Armenia’s healthcare system, for the last three decades, has suffered from an absence of vision, lack of strategic planning, poor quality and widespread corruption and nepotism. The country’s healthcare system, broadly speaking, is inefficient, relatively ineffective, and for these reasons has produced a less healthy population. In the wake of the COVID-19 pandemic and the 2020 Artsakh War, now more than ever, systemic reform in the healthcare sector must be a priority.
Armenia is trying to move toward a universal health insurance system. The vision is to guarantee the right to health for all, including socially vulnerable groups, so that patients won’t have to choose between death and poverty.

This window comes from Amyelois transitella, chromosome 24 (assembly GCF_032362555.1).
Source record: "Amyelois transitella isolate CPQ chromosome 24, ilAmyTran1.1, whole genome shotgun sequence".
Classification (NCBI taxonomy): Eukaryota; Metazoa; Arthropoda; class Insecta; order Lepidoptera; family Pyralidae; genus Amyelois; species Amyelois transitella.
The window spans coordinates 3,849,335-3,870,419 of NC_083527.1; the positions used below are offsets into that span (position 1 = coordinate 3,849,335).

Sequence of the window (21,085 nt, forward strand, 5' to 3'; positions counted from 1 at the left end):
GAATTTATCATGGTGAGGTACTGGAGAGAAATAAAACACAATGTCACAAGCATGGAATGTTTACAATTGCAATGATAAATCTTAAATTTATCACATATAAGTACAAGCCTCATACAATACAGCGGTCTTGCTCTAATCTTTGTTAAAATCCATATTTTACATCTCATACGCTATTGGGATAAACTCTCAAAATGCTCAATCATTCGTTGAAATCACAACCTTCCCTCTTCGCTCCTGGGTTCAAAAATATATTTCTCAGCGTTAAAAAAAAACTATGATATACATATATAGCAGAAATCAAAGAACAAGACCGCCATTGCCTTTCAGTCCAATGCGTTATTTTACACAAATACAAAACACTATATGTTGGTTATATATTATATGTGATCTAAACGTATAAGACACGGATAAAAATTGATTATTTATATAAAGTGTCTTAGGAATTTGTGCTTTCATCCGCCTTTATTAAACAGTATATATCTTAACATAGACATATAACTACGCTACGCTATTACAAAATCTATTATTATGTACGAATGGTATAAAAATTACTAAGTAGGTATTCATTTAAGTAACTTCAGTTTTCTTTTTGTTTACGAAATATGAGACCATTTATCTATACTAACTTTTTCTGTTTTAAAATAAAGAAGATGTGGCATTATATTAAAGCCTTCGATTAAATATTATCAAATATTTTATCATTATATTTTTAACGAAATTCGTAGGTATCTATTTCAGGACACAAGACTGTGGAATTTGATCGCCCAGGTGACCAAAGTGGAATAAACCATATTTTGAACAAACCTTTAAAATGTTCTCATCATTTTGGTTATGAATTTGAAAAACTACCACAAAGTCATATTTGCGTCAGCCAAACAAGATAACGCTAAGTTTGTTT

Preventive healthcare can improve long-term health, increase lifespan and mitigate high medical expenses. While a number of programs are being implemented to help prevent illnesses and disease, people are not often taking advantage of those services.
With the COVID-19 pandemic in its third year, it is imperative that we push forward with the goal of vaccinating at least 50% of Armenia’s over-18 population with a first dose by the end of 2021, writes public health specialist Araz Chiloyan.
Armenia’s healthcare system remains inefficient, mismanaged and incapable of serving some of the basic healthcare needs of Armenian society. Reforms must concentrate on eliminating inefficient expenditures, developing a system with robust oversight and emphasis on quality.